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The Voice of the DBA

Steve Jones is the editor of SQLServerCentral.com and visits a wide variety of data related topics in his daily editorial. Steve has spent years working as a DBA and general purpose Windows administrator, primarily working with SQL Server since it was ported from Sybase in 1990. You can follow Steve on Twitter at twitter.com/way0utwest

Do You Need a Mentor?

When I was young, I never thought I did. I was sure that I knew what was best for my career and that I could figure things out by studying more, reading more, and learning more. Probably I had some trusts “issues” somewhere in my past, but I didn’t want to put my career in anyone else’s hands.

Over the years I’ve doled out advice to a number of people when they’ve asked, and they’ve come back to thank me. I even was in conversation with a few groups this year and two separate people (different people/places) spoke out in the group, crediting me as a mentor to them.

That surprised me, but it made me stop and think about what I’d asked them and how it had influenced them, based on what they told me. Apparently I had been a bit of a mentor. When someone recently asked me if I’d be a mentor to them, listening and offering advice, I agreed.

Mentoring

Those of us with kids try to mentor them. By definition, mentoring is a more senior person (in experience) providing advice or counsel to a more junior person. This has nothing to do with age, and a mentor in one area might be a mentoree in another.

Looking back I think my career would have been more successful if I had had someone to help guide me, bounce ideas off, and get advice about the directions to take. I’ve had a good career, but I felt like I’ve stumbled in many ways. Fortunately my wife has helped, and my business partner has taught my a lot in the last 6-8 years.

If you are looking to grow your career, I would look around and think about someone that you trust and have a good relationship with that is a more senior person. It could be your boss, a colleague, or even a neighbor. Ask them if they would help you, and see what they say.

Comments

Posted by Kingston Dhasian on 9 November 2010

Yes. Definitely and for a variety of reasons. A mentor helps you in learning things faster and will also reduce the chances of you making mistakes. Its always good to have somebody to whom you can turn to for advice when you are in trouble.

One more reason is that when you don't have anybody whom you look up to, slowly pride creeps in. When you have somebody whom you consider as your mentor, it helps you in keeping yourself grounded. This is especially true in my case.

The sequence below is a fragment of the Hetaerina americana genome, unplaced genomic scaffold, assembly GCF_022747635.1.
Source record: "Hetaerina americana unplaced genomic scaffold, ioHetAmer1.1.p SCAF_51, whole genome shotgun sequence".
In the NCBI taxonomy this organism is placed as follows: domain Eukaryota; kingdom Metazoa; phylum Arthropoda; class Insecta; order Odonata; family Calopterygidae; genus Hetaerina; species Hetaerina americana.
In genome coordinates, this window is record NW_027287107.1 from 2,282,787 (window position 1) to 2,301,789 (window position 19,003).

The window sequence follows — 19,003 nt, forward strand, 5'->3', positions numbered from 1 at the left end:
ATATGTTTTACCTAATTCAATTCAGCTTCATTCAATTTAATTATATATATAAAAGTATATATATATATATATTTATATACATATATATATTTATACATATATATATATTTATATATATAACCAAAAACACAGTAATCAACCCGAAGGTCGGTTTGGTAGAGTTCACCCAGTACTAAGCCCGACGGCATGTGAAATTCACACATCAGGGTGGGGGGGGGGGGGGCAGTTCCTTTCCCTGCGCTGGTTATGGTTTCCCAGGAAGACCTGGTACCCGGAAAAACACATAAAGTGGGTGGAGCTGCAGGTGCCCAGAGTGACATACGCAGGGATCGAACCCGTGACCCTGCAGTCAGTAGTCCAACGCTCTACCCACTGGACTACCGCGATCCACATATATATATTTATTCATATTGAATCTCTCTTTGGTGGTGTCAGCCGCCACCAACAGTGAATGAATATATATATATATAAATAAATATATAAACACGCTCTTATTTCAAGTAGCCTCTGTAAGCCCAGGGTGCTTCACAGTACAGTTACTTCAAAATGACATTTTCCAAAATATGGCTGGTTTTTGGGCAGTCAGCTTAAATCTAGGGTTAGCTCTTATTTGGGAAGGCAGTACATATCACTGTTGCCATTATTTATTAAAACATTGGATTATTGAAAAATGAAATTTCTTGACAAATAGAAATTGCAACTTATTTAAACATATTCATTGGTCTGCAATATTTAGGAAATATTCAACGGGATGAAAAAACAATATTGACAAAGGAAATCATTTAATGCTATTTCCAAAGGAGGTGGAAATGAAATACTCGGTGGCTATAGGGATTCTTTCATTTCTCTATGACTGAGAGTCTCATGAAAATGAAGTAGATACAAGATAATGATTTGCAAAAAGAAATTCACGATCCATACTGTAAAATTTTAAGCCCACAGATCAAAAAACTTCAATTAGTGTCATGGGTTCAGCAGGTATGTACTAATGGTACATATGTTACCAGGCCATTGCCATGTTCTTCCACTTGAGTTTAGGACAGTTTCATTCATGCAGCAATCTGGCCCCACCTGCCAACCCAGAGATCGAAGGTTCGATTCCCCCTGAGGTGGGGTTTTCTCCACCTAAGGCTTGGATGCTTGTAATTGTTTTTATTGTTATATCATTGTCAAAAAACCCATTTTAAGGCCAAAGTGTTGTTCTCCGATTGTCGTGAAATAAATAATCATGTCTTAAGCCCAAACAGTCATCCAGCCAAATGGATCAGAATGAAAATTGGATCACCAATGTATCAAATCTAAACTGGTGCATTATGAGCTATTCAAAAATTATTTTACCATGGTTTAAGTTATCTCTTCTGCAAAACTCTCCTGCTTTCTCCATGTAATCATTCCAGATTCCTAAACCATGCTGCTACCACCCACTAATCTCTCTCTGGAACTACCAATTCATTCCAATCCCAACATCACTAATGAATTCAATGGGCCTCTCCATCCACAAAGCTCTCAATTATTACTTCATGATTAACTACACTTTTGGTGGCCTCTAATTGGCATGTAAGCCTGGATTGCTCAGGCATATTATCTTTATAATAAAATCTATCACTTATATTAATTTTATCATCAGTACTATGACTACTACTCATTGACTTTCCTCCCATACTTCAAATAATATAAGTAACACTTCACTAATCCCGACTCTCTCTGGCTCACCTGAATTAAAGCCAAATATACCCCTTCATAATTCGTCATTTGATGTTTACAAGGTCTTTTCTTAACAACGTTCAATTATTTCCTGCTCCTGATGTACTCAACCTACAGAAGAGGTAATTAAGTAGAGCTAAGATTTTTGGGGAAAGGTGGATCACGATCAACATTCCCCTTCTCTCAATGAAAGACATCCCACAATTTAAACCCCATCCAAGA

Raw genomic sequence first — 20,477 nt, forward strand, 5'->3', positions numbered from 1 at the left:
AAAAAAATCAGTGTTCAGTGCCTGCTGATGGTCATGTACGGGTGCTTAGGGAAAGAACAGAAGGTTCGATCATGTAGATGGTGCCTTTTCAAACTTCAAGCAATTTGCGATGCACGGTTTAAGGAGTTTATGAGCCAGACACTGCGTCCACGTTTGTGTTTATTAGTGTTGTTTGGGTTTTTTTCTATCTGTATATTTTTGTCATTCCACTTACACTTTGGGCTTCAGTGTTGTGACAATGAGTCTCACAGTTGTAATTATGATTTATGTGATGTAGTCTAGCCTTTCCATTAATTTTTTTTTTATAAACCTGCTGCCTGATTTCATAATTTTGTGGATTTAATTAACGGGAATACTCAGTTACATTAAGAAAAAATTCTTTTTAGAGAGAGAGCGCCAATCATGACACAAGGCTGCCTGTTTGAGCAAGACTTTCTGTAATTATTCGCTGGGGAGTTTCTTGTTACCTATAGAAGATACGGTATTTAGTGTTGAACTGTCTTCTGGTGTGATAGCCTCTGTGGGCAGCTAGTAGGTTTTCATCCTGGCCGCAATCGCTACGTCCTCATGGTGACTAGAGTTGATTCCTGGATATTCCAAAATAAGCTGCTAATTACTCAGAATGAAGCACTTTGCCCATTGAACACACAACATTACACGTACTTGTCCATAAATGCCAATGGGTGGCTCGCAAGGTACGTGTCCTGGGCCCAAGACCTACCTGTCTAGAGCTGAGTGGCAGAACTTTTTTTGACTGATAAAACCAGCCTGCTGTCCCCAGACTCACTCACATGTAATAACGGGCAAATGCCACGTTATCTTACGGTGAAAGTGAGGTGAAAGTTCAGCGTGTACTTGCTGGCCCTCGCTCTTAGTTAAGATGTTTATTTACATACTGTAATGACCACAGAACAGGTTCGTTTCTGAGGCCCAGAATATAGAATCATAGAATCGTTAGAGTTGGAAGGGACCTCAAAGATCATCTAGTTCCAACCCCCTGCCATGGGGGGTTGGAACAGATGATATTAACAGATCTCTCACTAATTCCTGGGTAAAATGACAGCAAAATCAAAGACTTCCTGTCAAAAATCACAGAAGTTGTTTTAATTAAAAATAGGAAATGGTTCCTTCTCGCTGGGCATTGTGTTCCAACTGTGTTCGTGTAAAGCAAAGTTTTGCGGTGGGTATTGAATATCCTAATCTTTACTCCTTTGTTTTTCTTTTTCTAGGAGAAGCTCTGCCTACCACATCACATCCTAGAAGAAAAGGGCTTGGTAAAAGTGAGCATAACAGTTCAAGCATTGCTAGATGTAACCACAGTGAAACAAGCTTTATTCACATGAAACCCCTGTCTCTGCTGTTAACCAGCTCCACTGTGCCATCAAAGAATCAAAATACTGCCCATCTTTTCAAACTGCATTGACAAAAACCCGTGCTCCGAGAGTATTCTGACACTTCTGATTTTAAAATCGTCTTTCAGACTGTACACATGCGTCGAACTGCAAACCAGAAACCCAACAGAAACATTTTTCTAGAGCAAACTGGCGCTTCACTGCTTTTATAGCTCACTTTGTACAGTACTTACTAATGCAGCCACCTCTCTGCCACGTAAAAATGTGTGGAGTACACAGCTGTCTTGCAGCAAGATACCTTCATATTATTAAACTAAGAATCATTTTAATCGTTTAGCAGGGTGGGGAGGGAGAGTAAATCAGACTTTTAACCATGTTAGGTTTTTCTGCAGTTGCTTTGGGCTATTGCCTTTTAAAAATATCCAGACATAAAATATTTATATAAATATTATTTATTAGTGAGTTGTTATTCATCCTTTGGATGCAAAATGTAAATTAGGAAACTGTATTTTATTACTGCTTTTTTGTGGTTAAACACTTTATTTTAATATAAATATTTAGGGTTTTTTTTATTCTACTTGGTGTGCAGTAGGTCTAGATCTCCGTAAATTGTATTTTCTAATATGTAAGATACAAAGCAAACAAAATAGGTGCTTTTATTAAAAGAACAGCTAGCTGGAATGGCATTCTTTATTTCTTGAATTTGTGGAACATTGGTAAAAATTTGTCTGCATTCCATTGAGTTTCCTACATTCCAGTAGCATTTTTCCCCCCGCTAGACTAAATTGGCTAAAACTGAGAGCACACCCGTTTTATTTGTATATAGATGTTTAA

Posted by Dukagjin Maloku on 9 November 2010

Well, I'm going to consider this post here as mentor's post! - really good explanation and thanks!

Posted by Robert Pearl on 9 November 2010

Absolutely agreed!  It's the way of the force, a master and an apprentice :-)

Seriously, when you're at a critical juncture in your life and business, it's always a blessing to have an experienced senior to guide and advise you, and hopefully allow you to learn from their mistakes.  Good post, Steve!

Posted by jcrawf02 on 10 November 2010

You don't have to officially declare yourself someone's mentor in order to be a mentor to someone. Steve, your example and assistance (especially over the last few months) allow me to consider you to be one of my mentors, definitely.

Thank you for all you do.

Jon

Posted by Steve Jones on 10 November 2010

Jon,

Thanks and I appreciate the kind words. You definitely don't need to ask explicitly, and I don't think I ever have, but I have a few people as well that inspire or help me check the way I do things.

Posted by Doug Stevens on 15 November 2010

Great post.  

I consider myself in transistion to SQL Server technologies (coming from MS Access and other solutions); therefore a noob.  

Many times, I wish that I could pick the brain of a person more touch with this field.  Not just for technical resources; but also advice on strategy, how to approach a problem/project that's challenging me because of my inexperience.  

Recently, I just discovered a local SQL Server SIG which meets monthly.  I learned more in a few meetings because of people sharing ideas than I would have learned in a year on my own.  I'm open to finding a mentor from that group.  

Doug Stevens

Atlanta, GA

Posted by sql_student27 on 10 March 2013

I echo the same sentiments as Doug here...am on the same boat as you transitioning to SQL Server Technologies

Doug,

Please do let me the SIG you mentioned here...am in Atlanta as well.

Thank in advance

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